While this study captures a large sample from the population of Wales, the sample is self-selecting in nature which has introduced sampling bias into this study. We are unable to provide assurance that non-responders (or non-registrants with the platform) would share the views of those we have captured. Females, aged between 45 and 64 years old and professional occupational class are over-represented in the Healthwise Wales population compared to the population of Wales and this was also the case in our study sample. Similarly, those over 65 years of age and in routine and manual occupational classes are under-represented in both the HealthWise Wale population and our study sample. Nevertheless, a wide range of demographic characteristics and geographical locations of Wales are represented in the findings, but the findings should not be taken as being generalisable to the population of Wales as a whole.
Proportionally, ethnic minorities are poorly represented in the sample and further work must attempt to increase participation of these groups in further research on the subject so that views form these groups can be captured. While the HealthWise Wales platform has provided us with access to a large, geographically dispersed sample with a mix of demographics (apart from minority groups) it is also important to acknowledge that a proportion of the public, 13% in Wales at the time this study was conducted, did not have home internet access and that the views of this group have also not have been captured [43].
We have also noted that the proportion of respondents identifying as working in healthcare (approximately one-fifth) is greater than the proportion of the population that work in healthcare (approximately 2%) and, as such, that the views of healthcare workers are over-represented in the findings [44]. Moreover, over two-thirds of respondents had at least one medicine on repeat prescription and therefore had some level of familiarity with the healthcare system in Wales. Proportionally, it is likely that this constitutes an over representation of repeat medicines users when compared to the population of Wales (previous estimates of the proportion of population in receipt of at least one repeat item from the UK being 43–48% [45,46]). These limitations should be considered when interpreting these findings and when applying the results to other settings.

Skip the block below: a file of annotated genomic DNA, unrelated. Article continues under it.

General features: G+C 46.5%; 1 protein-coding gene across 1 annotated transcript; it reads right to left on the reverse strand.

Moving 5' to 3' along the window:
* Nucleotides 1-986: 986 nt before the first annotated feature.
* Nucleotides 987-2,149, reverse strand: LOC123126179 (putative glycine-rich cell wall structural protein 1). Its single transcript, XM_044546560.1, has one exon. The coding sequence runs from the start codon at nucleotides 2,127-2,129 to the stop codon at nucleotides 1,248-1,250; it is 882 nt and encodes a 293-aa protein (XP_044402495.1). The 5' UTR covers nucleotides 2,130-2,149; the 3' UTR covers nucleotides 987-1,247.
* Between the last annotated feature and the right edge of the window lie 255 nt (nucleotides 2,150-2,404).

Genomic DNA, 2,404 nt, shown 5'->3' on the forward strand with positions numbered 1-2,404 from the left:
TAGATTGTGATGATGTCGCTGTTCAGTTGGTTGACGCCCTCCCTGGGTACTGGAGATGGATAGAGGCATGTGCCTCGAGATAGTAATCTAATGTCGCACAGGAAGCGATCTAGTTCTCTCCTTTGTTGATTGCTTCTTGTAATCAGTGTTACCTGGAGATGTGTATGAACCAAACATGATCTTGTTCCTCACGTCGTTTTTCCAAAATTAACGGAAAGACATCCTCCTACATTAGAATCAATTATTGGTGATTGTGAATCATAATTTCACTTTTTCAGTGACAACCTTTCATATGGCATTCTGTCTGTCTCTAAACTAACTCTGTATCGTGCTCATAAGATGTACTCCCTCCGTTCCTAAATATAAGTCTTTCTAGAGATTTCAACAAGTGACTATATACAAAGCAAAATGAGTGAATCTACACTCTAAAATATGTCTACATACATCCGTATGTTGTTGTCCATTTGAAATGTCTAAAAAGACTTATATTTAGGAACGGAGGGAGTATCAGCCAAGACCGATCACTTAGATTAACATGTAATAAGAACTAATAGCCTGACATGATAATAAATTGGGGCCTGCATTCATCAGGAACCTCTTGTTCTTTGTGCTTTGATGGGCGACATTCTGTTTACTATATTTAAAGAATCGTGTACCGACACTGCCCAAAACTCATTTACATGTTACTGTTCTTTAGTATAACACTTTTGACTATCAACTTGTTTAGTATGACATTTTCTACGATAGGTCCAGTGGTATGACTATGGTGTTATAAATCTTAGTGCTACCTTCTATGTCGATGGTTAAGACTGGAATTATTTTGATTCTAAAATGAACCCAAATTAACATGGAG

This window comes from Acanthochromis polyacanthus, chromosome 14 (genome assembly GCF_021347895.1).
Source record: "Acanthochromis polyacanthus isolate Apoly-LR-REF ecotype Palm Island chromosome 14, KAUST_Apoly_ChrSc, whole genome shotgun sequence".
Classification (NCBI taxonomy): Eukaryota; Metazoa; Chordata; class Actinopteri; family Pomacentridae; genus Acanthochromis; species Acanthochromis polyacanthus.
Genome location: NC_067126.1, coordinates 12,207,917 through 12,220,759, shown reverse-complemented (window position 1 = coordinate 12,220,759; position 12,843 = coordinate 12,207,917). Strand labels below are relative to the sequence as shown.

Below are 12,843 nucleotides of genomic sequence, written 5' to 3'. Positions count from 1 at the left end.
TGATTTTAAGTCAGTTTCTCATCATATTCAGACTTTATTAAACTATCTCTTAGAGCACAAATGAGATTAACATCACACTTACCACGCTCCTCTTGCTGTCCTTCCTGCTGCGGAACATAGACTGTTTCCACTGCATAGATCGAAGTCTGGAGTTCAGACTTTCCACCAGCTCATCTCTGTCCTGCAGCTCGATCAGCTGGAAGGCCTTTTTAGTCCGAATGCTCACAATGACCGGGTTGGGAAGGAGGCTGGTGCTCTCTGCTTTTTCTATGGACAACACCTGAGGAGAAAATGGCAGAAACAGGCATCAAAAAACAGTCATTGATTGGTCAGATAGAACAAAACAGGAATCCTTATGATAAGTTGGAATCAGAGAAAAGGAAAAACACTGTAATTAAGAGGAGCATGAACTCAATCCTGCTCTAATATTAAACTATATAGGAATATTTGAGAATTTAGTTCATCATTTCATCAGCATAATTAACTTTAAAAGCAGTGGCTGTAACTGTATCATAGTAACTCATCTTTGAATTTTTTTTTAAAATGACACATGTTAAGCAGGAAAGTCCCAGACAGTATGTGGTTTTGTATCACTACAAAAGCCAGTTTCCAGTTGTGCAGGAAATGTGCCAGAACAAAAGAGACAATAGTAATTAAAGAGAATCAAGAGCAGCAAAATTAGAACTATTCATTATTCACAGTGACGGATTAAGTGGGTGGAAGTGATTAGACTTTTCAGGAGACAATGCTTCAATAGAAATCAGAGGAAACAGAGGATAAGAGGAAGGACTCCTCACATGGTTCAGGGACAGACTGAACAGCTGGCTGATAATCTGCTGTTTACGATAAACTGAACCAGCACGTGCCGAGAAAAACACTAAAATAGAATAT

Further research is needed to establish whether medicines that are returned to pharmacies are suitable for reuse. We see this as a sequential piece of research which would commence with a multidisciplinary panel (including pharmaceutical scientists) identifying commonly dispensed medicines which are likely to remain stable in the presence of temperature fluctuations likely to be experienced in the home. The next stage would seek to identify whether a questionnaire, designed to establish the storage conditions a returned medicine has been exposed to, administered at the point of a medicine being returned to pharmacy, could be validated to identify medicines which are suitable for reuse (through the pharmaceutical analysis of returned medicines).

5. Conclusions

A growing body of research is highlighting that the majority of the general public would favourably receive reused medicines for their personal use. This study contributes to how medicines reuse is viewed amongst a large sample of the public from a ‘free prescription’ healthcare system. Importantly, it also contributes that medicines reuse appears to be supported by healthcare professionals, whose views on the matter would play a significant role in influencing the general public’s attitudes towards reuse when it becomes a reality.

Supplementary Materials

The following are available online at, Supplementary Materials Data S1: Participant Medicines Reuse Questionnaire. Supplementary Materials Data S2: Factor analysis of 9 items measuring views about the safety of medicines reuse.

Author Contributions

Conceptualisation, D.M. and D.H.J.; methodology, D.M., D.H.J. and R.P.-D.; software, D.H.J., A.G. and D.M.; formal analysis, A.G. and D.H.J.; investigation, J.T. and A.G.; writing—original draft preparation, D.M. and D.H.J.; writing—review and editing, D.M., D.H.J., R.P.-D., A.E., J.T. and A.G.; supervision, D.H.J. and R.P.-D.; project administration, D.M. All authors have read and agreed to the published version of the manuscript.


This research received no external funding.

Institutional Review Board Statement

Ethical approval for this study was obtained from this NHS Wales Research Ethics Committee-REC 3 on 28 July 2017 (REC reference: 15/WA/0076).

Informed Consent Statement

Informed consent is obtained from all subjects who register with the HealthWise Wales Platform.

Data Availability Statement

Restrictions apply to the availability of these data. Application for access to the data can be made to HealthWise Wales.